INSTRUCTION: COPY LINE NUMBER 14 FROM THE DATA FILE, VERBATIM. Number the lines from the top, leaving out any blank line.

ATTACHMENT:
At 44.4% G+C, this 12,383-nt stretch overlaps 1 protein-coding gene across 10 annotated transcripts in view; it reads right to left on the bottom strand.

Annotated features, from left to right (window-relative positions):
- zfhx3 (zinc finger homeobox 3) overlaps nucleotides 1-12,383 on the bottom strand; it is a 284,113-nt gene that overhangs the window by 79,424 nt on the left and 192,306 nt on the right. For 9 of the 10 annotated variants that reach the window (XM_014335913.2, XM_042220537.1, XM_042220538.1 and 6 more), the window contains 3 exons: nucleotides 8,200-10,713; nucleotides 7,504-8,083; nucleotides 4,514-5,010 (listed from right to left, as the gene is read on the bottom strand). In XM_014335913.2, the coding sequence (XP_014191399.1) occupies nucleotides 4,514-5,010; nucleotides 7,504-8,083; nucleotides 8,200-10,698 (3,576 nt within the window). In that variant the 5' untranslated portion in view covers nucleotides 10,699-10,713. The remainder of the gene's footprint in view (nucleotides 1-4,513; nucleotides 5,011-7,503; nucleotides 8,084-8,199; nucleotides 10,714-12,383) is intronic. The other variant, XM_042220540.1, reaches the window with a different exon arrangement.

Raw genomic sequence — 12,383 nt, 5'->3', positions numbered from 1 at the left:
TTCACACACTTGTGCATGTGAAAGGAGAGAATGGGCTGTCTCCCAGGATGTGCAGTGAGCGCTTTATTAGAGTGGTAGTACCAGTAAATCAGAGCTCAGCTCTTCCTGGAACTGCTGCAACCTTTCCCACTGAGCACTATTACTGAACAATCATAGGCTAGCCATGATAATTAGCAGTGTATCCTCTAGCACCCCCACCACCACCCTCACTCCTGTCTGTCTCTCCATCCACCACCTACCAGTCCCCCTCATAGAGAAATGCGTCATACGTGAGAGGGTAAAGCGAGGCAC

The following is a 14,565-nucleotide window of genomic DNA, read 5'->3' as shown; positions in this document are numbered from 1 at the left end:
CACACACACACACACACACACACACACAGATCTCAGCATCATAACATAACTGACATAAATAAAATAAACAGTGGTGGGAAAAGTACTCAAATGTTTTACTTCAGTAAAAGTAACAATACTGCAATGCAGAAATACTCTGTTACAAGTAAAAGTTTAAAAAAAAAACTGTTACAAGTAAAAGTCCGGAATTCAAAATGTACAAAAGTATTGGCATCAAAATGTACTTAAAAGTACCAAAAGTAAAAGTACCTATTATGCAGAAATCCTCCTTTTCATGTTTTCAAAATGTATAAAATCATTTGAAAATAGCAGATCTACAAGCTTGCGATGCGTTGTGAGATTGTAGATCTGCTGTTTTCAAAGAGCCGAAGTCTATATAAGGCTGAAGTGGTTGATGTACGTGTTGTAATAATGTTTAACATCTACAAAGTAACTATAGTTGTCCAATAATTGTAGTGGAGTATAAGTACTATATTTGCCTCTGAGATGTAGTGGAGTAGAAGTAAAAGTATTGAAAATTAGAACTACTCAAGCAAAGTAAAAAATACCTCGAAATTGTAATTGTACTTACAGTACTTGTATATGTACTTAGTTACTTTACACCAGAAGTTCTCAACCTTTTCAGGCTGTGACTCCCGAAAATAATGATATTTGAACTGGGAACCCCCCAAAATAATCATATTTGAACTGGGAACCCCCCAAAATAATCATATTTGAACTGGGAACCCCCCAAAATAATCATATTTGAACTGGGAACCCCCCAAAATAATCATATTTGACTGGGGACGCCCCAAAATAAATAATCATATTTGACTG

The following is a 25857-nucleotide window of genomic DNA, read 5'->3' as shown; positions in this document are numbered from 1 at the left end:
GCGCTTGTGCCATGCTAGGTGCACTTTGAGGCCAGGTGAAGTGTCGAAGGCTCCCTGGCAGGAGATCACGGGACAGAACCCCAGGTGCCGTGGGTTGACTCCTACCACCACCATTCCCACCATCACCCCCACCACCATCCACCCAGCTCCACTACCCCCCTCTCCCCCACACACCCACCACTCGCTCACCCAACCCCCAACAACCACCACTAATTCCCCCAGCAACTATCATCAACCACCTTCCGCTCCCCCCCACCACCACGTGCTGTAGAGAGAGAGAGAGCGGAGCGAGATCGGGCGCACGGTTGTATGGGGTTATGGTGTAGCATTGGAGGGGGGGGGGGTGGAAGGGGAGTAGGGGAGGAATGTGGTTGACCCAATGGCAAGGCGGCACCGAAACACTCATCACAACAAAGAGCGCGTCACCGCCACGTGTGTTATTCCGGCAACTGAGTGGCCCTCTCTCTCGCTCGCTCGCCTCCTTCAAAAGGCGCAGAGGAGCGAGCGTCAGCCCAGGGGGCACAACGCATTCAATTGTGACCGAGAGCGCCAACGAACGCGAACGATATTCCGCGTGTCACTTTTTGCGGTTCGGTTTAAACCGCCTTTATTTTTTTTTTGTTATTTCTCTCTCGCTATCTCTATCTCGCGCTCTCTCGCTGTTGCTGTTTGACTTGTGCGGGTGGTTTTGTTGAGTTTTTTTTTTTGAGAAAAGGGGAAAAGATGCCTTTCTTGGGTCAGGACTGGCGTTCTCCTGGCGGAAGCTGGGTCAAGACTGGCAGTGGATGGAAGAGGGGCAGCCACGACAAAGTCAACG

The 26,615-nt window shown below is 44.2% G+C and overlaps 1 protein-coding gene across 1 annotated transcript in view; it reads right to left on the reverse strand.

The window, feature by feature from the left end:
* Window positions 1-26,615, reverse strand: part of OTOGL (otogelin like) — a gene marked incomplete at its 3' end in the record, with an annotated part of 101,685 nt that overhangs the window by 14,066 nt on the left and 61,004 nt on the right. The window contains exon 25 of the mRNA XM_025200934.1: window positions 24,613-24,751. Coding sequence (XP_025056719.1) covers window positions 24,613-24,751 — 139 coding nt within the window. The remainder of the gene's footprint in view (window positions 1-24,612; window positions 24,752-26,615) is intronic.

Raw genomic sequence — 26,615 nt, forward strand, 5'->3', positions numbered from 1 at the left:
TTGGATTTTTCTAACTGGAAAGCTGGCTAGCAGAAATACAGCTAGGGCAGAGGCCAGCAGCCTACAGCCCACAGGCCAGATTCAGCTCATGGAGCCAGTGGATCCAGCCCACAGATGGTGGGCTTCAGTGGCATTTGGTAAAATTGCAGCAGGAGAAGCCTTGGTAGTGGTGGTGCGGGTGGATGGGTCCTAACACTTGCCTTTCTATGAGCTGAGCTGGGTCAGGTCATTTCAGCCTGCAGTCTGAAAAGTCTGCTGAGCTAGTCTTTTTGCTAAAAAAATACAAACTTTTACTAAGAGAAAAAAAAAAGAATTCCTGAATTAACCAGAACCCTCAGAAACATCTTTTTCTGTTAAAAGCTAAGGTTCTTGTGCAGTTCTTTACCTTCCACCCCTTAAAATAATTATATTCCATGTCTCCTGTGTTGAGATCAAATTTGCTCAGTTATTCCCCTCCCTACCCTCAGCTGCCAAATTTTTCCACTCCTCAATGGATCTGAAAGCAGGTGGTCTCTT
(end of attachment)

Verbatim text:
TTGGATTTTTCTAACTGGAAAGCTGGCTAGCAGAAATACAGCTAGGGCAGAGGCCAGCAGCCTACAGCCCACAGGCCAGATTCAGCTCATGGAGCCAGTGGATCCAGCCCACAGATGGTGGGCTTCAGTGGCATTTGGTAAAATTGCAGCAGGAGAAGCCTTGGTAGTGGTGGTGCGGGTGGATGGGTCCTAACACTTGCCTTTCTATGAGCTGAGCTGGGTCAGGTCATTTCAGCCTGCAGTCTGAAAAGTCTGCTGAGCTAGTCTTTTTGCTAAAAAAATACAAACTTTTACTAAGAGAAAAAAAAAAGAATTCCTGAATTAACCAGAACCCTCAGAAACATCTTTTTCTGTTAAAAGCTAAGGTTCTTGTGCAGTTCTTTACCTTCCACCCCTTAAAATAATTATATTCCATGTCTCCTGTGTTGAGATCAAATTTGCTCAGTTATTCCCCTCCCTACCCTCAGCTGCCAAATTTTTCCACTCCTCAATGGATCTGAAAGCAGGTGGTCTCTT